You have to be careful with what you put online, there are some things that you just don’t want other people to have.
Added to that, there are some things that it is nobody’s damn business that they know it. For example, the texting that went on between myself and members of the family following a recent death in the family. Nobody just deserves to see that.
Anyway, one of the things that you need to realize is that the majority of the social media companies out there are willing to hand over your information to the police at any random time.
Despite attempts to play down the use of Facebook amongst Capitol Hill rioters, the social media giant is furnishing the feds with data on users who took part in the siege, including their private messages, after calls from lawmakers to do so.
In a criminal complaint filed against New York resident Christopher M. Kelly on Wednesday, a search warrant on his Facebook account was revealed. After being tipped off about Facebook posts from an account belonging to Kelly containing images of him at the storming of the U.S. Capitol on January 6, the FBI sought his private messages, as well as his linked IP address, phone number and Gmail address.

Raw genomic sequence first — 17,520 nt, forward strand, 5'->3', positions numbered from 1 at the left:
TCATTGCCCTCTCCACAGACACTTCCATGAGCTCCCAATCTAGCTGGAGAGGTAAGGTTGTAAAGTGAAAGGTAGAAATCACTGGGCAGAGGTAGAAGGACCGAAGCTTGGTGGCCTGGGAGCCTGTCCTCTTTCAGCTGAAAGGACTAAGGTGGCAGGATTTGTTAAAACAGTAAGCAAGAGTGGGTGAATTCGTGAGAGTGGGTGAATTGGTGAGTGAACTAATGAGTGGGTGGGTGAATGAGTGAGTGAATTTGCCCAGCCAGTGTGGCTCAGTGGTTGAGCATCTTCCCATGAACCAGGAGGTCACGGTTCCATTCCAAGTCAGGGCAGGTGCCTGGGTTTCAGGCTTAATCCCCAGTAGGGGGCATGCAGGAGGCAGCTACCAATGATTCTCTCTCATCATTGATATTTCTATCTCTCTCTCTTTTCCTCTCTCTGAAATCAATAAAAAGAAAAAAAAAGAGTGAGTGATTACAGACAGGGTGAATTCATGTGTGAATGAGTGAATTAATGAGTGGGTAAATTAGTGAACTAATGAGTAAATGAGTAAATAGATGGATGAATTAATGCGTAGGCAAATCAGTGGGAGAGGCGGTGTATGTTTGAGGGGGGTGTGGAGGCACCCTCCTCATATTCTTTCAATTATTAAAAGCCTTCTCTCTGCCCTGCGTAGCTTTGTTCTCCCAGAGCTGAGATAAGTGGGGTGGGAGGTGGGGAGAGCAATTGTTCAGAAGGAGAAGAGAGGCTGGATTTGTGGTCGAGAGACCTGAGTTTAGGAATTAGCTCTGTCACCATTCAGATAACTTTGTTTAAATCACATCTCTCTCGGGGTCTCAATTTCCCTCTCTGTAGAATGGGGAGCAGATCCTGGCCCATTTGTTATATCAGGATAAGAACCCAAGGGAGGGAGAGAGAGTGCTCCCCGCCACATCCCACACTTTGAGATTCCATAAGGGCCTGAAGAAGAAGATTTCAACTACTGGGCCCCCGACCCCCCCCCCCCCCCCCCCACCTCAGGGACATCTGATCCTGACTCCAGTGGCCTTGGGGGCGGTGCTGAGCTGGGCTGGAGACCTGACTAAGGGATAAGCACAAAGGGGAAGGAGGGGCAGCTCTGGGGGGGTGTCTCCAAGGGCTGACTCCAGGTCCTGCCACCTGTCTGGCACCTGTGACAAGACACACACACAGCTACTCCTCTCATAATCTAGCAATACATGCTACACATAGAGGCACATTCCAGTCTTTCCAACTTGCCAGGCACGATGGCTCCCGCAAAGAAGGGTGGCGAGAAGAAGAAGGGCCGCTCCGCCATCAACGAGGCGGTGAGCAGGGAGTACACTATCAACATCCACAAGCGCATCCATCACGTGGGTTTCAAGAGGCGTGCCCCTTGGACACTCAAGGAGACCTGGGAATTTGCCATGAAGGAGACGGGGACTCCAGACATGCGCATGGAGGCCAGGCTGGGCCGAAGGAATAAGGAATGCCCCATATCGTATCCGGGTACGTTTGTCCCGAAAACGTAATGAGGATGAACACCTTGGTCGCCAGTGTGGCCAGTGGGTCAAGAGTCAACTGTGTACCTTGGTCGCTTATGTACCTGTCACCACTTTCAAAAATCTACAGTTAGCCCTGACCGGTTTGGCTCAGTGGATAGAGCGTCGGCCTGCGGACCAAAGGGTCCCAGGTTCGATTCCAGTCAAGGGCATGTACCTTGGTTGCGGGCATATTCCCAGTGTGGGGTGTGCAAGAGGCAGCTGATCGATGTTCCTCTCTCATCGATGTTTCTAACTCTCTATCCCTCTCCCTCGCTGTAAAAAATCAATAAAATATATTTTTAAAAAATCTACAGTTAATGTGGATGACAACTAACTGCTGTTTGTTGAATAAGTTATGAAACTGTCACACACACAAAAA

According to the complaint, in another chat, on January 9, Kelly posted a photograph that appeared to show him with his top off, brandishing an American flag in front of the Capitol, telling the recipient: “That’s me,” and, ”My brother took it.”
Big Tech is tracking your every move
The IP log history provided by the social media giant was useful, too, showing IP address locations indicating he had traveled from New York to Silver Spring, Maryland, near Washington, D.C., on January 6.
There’s no indication that Kelly has been arrested, though an arrest warrant has been issued. He remains innocent until proven guilty.